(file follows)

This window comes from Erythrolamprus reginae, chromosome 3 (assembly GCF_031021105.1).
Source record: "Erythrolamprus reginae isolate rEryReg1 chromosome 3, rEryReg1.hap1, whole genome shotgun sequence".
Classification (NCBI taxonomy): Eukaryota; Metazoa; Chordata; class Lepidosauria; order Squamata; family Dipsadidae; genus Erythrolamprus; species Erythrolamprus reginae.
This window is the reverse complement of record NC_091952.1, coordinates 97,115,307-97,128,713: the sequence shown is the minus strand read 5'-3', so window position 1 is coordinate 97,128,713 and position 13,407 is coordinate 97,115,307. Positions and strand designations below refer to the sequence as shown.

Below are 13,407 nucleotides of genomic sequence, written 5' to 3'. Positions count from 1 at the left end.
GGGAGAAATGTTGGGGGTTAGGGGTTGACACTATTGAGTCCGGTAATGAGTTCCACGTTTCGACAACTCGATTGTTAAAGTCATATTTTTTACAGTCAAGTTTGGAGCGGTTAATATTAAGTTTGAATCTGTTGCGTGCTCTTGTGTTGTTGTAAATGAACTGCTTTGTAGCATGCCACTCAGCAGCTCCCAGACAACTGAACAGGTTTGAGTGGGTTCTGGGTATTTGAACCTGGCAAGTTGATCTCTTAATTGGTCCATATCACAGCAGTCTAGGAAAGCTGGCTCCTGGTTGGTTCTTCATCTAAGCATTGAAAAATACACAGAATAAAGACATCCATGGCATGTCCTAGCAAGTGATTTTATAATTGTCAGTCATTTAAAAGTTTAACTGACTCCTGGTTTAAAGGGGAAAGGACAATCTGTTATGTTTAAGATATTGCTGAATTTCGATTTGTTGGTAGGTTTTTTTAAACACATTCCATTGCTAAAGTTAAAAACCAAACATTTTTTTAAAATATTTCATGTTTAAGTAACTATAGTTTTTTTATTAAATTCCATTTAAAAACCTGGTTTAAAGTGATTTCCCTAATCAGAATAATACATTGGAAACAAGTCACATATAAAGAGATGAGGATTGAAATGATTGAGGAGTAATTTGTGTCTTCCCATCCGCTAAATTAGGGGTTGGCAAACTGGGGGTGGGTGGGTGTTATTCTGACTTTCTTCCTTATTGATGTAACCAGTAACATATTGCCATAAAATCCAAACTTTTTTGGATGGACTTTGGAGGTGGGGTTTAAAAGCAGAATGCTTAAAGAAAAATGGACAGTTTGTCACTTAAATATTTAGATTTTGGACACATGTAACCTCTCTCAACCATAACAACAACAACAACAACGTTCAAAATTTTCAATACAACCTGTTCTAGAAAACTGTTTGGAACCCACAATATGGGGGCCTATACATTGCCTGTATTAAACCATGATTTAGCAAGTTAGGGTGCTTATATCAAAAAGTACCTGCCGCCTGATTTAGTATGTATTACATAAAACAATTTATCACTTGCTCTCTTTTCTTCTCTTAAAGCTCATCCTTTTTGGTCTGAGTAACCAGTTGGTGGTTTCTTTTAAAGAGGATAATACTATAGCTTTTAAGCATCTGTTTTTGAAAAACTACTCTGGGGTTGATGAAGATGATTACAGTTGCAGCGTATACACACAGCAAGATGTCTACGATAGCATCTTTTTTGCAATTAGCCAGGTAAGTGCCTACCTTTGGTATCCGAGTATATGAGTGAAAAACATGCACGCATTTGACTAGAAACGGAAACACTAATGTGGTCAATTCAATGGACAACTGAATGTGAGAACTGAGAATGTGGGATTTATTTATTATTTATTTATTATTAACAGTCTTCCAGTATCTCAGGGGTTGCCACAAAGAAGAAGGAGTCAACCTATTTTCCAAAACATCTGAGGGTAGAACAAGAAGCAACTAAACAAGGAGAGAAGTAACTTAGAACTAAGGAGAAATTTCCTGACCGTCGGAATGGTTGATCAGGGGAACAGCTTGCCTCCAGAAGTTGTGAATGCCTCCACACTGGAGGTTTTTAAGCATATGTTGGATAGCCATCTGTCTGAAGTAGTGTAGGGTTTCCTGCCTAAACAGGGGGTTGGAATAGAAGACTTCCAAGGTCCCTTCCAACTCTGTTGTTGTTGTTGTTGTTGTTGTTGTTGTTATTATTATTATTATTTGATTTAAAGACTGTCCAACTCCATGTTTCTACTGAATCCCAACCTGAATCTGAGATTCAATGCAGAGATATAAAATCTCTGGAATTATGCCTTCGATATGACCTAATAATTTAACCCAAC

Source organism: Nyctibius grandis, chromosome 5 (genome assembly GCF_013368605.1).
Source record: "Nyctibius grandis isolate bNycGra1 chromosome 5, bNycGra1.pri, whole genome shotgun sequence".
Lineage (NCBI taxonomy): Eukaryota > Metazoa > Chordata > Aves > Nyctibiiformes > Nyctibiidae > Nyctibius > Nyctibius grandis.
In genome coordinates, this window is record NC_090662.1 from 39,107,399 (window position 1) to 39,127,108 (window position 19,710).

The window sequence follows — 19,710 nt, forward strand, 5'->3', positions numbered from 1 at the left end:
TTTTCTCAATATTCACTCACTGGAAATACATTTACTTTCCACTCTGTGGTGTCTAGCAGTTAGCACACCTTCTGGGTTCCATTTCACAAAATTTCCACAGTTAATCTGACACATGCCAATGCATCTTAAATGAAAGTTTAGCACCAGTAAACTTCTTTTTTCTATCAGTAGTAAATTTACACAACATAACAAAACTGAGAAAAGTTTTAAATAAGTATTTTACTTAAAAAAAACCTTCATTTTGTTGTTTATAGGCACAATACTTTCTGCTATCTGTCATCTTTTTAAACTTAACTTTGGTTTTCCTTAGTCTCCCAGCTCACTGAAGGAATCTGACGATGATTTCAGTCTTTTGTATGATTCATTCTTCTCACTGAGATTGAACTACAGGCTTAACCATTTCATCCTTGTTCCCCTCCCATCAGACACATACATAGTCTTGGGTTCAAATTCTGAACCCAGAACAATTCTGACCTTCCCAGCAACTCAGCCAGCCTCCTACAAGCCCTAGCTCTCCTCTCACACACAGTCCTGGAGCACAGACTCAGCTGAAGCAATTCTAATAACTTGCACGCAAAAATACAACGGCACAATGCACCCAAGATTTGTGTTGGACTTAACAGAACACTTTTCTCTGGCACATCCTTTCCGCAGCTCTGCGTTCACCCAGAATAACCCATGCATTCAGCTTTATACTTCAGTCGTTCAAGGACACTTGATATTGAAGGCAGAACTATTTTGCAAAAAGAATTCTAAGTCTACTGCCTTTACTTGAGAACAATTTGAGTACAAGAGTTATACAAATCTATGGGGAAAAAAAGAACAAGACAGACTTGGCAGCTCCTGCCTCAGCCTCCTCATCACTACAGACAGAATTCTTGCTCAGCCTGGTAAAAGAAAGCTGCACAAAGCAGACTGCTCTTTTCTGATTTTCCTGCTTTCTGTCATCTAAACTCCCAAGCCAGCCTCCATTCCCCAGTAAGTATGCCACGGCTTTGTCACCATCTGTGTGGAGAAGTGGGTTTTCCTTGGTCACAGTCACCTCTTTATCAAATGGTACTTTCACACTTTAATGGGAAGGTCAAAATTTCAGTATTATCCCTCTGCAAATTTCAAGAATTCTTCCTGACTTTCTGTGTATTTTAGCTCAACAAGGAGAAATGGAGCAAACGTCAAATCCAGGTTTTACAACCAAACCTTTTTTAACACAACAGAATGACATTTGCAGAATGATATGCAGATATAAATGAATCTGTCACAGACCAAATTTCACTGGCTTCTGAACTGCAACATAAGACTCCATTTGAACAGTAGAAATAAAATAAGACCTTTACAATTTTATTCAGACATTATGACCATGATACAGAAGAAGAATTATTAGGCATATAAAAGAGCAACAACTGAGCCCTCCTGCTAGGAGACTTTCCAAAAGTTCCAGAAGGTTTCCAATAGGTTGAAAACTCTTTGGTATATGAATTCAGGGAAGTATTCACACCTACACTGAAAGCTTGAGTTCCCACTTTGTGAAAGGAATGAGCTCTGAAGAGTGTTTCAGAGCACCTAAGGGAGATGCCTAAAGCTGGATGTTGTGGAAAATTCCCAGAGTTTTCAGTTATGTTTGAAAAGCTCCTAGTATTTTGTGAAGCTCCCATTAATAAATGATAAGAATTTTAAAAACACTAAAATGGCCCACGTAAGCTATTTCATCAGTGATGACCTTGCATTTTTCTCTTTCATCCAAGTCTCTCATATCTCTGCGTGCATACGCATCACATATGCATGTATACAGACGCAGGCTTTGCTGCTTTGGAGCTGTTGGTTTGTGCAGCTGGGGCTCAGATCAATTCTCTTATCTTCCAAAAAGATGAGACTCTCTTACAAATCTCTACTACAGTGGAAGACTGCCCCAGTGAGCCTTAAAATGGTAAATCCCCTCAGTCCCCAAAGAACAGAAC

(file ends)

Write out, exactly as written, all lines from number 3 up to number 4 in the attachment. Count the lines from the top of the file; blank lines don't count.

Classification (NCBI taxonomy): Eukaryota; Metazoa; Chordata; class Lepidosauria; order Squamata; family Dipsadidae; genus Erythrolamprus; species Erythrolamprus reginae.
This window is the reverse complement of record NC_091952.1, coordinates 97,115,307-97,128,713: the sequence shown is the minus strand read 5'-3', so window position 1 is coordinate 97,128,713 and position 13,407 is coordinate 97,115,307. Positions and strand designations below refer to the sequence as shown.